Final Fantasy VII Remake is not a particularly difficult choice to defend for one of the biggest games of 2020. Big studio behind it, massive existing fanbase, metacritic score in the high 80’s – it definitely has that ‘AAA easy choice’ feel to it. Still, from the first tech demo, FF7R set impossible fan expectations, yet still felt and played like a great game. It had the challenge of retelling a 23 year old story, yet somehow managed to balance old and new. It needed to feel both like a game from 2020 and a game from 1997, and it achieved that as well through a solid balance of RPG and action elements. FF7R isn’t a perfect game, but it’s a game that managed to achieve greatness in a lot of areas where other remakes, reboots, and reimaginings have failed. The game mixes new and old experiences so well that now I have to give praise to a game that literally has the word “remake” in the title, for being an original experience. That’s the kind of thing that makes a game worth of GOTY in my experience.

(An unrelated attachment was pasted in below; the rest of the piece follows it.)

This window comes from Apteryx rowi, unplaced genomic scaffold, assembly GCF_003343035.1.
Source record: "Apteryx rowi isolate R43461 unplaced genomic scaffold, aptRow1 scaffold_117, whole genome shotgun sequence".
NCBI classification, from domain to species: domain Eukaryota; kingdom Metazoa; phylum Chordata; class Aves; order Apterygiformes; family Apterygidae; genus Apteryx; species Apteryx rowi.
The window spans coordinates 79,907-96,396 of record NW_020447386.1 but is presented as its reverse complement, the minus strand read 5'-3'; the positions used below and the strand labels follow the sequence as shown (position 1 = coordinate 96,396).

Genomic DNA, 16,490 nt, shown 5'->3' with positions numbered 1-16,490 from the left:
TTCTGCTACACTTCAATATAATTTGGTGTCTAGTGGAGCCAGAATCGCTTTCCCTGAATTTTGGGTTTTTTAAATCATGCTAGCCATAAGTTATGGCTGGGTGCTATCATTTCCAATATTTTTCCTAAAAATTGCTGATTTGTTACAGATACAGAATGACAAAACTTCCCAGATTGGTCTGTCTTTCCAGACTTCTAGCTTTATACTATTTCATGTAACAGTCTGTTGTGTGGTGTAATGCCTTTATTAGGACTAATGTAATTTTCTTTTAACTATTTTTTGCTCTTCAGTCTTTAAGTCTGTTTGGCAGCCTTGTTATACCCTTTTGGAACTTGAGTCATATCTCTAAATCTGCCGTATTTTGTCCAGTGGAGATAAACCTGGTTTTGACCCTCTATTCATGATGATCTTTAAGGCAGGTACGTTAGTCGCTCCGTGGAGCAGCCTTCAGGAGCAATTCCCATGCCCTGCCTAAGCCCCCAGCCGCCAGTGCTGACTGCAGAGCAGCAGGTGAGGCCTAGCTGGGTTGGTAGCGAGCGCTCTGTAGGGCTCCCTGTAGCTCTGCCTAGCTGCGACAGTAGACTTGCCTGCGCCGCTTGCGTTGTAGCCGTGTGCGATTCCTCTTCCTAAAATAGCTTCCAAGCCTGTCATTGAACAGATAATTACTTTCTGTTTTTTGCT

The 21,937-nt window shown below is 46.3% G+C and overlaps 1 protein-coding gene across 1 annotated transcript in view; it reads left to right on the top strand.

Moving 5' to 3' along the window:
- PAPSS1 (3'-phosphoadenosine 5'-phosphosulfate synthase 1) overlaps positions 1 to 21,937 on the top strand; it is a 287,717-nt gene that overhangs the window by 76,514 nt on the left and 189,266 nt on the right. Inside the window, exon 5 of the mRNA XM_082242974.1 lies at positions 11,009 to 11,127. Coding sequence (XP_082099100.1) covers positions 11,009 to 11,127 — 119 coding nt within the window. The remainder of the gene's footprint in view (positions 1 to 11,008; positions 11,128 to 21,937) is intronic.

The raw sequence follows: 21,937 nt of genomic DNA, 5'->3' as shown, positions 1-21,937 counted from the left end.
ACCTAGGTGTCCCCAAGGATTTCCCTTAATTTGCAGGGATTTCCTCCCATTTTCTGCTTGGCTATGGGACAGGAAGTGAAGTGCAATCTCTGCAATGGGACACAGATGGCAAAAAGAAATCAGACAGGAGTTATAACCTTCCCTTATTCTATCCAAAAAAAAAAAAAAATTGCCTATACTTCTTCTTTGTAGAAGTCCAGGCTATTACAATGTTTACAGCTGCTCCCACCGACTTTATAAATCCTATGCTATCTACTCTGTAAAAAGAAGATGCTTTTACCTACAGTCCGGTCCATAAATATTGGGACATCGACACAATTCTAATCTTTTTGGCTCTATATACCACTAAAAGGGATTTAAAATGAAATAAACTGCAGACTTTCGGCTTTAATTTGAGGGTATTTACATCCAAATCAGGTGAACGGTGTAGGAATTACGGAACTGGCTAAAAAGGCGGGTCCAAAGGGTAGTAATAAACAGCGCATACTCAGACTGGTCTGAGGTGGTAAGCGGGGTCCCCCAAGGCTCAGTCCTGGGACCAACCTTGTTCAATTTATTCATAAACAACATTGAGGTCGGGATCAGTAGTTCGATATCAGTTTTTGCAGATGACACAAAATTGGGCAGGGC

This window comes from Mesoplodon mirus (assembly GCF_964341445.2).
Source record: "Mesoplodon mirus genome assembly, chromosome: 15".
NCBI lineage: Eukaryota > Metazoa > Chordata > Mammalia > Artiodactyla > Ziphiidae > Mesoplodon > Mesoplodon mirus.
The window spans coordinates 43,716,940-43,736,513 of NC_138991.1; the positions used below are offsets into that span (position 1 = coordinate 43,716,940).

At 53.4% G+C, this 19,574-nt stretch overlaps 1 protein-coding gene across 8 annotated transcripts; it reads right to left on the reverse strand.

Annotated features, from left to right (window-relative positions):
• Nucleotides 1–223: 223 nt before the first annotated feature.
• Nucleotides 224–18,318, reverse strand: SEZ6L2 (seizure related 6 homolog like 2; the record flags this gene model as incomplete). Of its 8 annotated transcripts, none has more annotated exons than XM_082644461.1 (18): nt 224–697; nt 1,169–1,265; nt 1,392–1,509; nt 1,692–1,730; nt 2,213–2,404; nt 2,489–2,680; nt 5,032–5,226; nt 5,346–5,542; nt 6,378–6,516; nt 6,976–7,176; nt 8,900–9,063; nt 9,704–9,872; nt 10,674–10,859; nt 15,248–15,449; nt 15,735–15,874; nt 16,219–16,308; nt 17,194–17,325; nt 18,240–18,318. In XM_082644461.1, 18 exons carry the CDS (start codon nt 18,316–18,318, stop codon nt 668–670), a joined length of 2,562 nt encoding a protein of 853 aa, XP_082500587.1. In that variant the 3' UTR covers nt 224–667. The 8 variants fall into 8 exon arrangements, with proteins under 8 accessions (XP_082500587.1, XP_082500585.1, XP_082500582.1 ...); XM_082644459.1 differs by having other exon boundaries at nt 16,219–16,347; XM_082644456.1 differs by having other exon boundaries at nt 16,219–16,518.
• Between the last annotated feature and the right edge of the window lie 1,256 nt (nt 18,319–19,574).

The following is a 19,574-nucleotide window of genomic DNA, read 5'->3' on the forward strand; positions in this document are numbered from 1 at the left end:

– David “Prospect” Lewis, Technical Director
For many people, Final Fantasy VII is The Game which pushed the medium forward. Whether you love its characters, its music or its story, it’s a game that many people hold very near and dear to their heart. So when Square Enix officially announced that the game was getting a remake five years ago, the question we all asked was simple – just how do you remake Final Fantasy VII?
That question is answered within the game itself, as it spends its time challenging the very idea of what a remake is. It has everything you’d expect in a big budgeted remake: Midgar has never looked better. Its iconic soundtrack has never sounded better. Then just as you’re getting settled into the game, it subverts it with its story and character work. Nearly every character has been expanded upon and given some more depth; the Avalanche Trio might low-key be some of 2020’s best characters. On top of that, the game’s new combat system is now real-time, but still finds ways to bring in the strategic elements and planning that a turn-based game brings.
Even if its story ended up being a bit more frustrating than satisfying, and it’s only part one of a series of remakes, it’s going to be fascinating seeing how and where Square Enix take further entries of the remake and how far they’ll go challenging what’s already been established.
2. ANIMAL CROSSING: NEW HORIZONS